Five Questions On: Car insurance changes


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What now? Should we expect more increases in the cost of cover?

It’s the opposite: the Competition and Markets Authority (CMA) is going to ban exclusive pricing deals between motor insurers and price-comparison websites. That could cut the cost of a typical policy by £20, experts reckon.

Hang on, I thought price-comparison sites had brought down prices? 

Not so. The comparison sites now have so much power, they can negotiate special prices – and the CMA has said that the cosy pricing deals have stopped insurers from selling their policies more cheaply elsewhere. “There needs to be improvements to the way price-comparison websites operate,” said Alasdair Smith at the CMA. “They certainly help motorists look for the best deal, but we want to see an end to clauses which restrict an insurer’s ability to price its products differently on different online channels.”

More than half of all new car insurance business goes through price-comparison websites, and up to 90 per cent of it is priced according to the restrictive deals.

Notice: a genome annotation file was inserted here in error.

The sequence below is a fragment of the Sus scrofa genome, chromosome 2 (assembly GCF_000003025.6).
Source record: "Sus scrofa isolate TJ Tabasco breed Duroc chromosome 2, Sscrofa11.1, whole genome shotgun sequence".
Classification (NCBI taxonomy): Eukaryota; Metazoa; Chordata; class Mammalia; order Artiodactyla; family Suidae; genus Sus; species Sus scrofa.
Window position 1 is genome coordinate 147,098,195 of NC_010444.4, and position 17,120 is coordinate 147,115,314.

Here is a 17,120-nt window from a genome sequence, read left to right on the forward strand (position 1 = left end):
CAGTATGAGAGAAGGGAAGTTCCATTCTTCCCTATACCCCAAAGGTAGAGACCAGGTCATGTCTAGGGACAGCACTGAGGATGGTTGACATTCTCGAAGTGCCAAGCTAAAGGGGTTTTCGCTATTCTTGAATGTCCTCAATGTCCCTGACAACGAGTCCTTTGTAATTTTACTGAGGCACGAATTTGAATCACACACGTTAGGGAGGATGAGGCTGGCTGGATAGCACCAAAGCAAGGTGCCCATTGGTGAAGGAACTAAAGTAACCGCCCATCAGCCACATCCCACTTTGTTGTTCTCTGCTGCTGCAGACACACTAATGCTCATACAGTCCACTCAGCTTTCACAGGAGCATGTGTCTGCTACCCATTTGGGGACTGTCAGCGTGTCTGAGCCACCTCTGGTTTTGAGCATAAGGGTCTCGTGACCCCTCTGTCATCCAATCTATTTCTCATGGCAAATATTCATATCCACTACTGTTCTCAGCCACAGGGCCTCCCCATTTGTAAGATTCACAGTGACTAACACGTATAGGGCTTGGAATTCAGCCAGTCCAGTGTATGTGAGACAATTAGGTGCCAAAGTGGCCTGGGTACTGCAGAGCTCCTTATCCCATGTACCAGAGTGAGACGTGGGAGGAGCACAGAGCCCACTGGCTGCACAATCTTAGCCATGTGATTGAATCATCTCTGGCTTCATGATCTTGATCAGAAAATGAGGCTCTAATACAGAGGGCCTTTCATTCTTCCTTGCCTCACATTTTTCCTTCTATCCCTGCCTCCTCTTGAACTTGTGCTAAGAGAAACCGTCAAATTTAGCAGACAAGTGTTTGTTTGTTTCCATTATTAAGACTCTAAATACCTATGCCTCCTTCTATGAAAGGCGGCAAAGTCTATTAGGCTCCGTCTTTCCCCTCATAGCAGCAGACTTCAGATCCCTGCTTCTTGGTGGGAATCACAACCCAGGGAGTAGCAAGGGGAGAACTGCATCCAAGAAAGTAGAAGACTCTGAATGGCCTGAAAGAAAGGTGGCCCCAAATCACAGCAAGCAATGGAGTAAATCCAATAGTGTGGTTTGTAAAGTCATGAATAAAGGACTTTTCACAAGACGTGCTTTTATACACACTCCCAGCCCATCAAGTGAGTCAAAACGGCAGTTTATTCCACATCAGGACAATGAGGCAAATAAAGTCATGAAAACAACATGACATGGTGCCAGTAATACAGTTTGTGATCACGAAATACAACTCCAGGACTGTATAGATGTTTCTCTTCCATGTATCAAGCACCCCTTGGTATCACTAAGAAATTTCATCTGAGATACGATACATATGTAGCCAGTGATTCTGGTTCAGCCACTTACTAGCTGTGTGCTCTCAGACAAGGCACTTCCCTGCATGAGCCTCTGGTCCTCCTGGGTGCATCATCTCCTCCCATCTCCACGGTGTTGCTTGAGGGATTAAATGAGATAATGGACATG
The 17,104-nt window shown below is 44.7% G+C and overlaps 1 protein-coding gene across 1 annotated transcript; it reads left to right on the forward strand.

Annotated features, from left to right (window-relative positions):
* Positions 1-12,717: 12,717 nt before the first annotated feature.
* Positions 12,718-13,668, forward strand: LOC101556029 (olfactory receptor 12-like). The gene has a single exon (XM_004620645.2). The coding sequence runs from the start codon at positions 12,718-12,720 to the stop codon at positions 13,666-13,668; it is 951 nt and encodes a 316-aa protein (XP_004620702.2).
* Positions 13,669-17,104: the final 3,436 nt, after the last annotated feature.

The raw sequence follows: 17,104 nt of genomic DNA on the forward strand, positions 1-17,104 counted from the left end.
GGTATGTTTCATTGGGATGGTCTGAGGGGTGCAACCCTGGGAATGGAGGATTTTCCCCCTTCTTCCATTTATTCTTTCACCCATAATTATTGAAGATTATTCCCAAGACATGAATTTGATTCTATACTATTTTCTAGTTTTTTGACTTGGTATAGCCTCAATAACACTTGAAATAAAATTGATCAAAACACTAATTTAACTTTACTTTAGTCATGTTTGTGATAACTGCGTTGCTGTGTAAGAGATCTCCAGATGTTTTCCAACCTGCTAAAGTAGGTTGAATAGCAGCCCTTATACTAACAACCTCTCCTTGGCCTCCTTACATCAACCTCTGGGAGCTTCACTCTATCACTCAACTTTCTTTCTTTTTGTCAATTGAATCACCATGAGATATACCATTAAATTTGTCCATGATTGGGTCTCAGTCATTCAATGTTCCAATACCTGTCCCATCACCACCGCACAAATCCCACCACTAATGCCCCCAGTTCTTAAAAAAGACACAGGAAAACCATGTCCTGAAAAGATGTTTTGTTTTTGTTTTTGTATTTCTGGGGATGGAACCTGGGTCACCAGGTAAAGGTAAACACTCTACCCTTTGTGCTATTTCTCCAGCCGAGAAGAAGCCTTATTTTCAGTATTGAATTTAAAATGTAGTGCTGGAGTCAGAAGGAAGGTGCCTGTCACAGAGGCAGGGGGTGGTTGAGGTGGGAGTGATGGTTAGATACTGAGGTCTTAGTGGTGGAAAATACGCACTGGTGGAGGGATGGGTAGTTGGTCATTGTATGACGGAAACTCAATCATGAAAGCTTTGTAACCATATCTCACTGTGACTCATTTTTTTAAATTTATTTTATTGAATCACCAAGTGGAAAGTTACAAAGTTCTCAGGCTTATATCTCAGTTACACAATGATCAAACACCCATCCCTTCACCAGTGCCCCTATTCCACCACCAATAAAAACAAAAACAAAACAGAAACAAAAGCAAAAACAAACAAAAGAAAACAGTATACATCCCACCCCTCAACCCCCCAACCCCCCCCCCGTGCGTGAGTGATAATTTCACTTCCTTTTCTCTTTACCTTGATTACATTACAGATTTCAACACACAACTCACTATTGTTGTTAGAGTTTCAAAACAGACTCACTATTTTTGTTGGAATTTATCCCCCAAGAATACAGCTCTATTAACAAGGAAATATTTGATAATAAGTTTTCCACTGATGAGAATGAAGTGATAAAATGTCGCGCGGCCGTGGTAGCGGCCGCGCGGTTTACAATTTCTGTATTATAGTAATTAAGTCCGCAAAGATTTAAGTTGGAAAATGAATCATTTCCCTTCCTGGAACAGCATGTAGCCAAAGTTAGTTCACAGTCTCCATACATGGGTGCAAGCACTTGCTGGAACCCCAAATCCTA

So will the ban start right away? 

It is likely to happen by early next year, unless there is an appeal by the industry.

Is there likely to be an appeal? 

That’s doubtful. Steve White, chief executive of the British Insurance Brokers’ Association, said: “We are pleased that the CMA is outlawing anti-competitive “most favoured nation” parity clauses as these are detrimental to customers.”

So everyone’s happy? 

Insurers were disappointed that the CMA failed to introduce price controls on the cost of courtesy cars for drivers involved in accidents. James Dalton of the Association of British Insurers said: “The failure to do anything to address the excessive costs of replacement vehicles will be a bitter pill to swallow for honest motorists.”

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